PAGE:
U.S. politicians are fond of talking about "opportunity" and their desire to support launching and scaling businesses. Unfortunately, sometimes talking is as far as they ever get--a common cause of frustration among entrepreneurs eager to see startup-friendly legislation. 

Capitol Hill lawmakers started slowly in 2019 with yet another reintroduction of the Startup Act, doomed by its provision--amid a fractious immigration debate--for a visa for international entrepreneurs. But in the second half of the year there has been a flurry of bills relevant to company founders, including two that make it easier to leave your job to start a company. None has become law, and their progress in an election year is uncertain. In aggregate, however, they suggest that Congress has at last begun to distinguish between mom-and-pops and potential growth companies and to focus, increasingly, on the latter.

The most significant development, arguably, is the creation of entrepreneurship caucuses in the Senate (March) and the House (October). Caucuses are "sort of like clubs where members who are interested in a particular topic come together," says John Dearie, founder and president of the Center for American Entrepreneurship, a policy and advocacy organization that has been involved in much of this year's congressional activity. Whereas committees are highly jurisdictional and turf-conscious, caucuses operate broadly across multi-issue subjects like entrepreneurship, with members considering everything from access to capital to skilled workforce development to tech transfer. The result is a more cohesive, coherent approach to policymaking.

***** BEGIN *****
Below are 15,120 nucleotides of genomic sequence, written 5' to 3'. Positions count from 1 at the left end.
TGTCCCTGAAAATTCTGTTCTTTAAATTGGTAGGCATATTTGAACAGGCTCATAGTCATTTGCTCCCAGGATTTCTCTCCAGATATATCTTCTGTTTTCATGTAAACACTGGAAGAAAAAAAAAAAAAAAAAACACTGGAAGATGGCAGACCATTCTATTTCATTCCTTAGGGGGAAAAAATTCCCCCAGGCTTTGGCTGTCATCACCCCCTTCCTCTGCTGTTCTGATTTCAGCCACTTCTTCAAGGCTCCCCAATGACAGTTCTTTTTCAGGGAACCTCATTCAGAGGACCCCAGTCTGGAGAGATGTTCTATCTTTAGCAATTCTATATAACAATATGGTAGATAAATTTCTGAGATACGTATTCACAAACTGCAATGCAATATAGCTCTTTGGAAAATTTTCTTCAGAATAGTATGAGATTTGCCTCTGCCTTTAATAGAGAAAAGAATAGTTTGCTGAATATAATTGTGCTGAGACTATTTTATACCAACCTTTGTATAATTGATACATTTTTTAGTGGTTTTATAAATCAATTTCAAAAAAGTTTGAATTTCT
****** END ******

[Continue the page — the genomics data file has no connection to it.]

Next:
"It becomes a natural constituency for driving legislation," Dearie says. "If a member of the caucus introduces a bill having to do with entrepreneurship, he or she can immediately turn to members on both sides of the aisle for potential co-sponsors."

The Senate caucus has influenced several of the acts described below. What follows are descriptions of the most significant bills for entrepreneurs introduced in 2019.

1. An investigation into startup decline

Washington is waking up to two facts. Entrepreneurship is not the same as small business. And entrepreneurship is in trouble. The Enhancing Entrepreneurship for the 21st Century Act would direct the secretary of Commerce to study the four-decade decline in company formation: its causes, economic implications, and potential solutions. Backed by the full data and analytic capacities of the federal government, this study would dwarf in scale previous research from academics and think tanks. The results should drive entrepreneurship policymaking for years to come. 

Status: Introduced in the Senate in September and the House in October.

2. A kibosh on noncompetes

The suppressive deployment of noncompetes has reached absurd proportions. Employers have tried to impede florists, hairdressers, and Jimmy John's sandwich makers, among others, from plying their trades. Entrepreneurs--who frequently start businesses related to their jobs--are often among the handcuffed. The Workforce Mobility Act would limit the enforcement of these agreements to situations like the sale of a business or dissolution of a partnership. A handful of states already ban noncompetes, including Oklahoma, North Dakota, and California, where the free flow of talent has made Silicon Valley vibrant.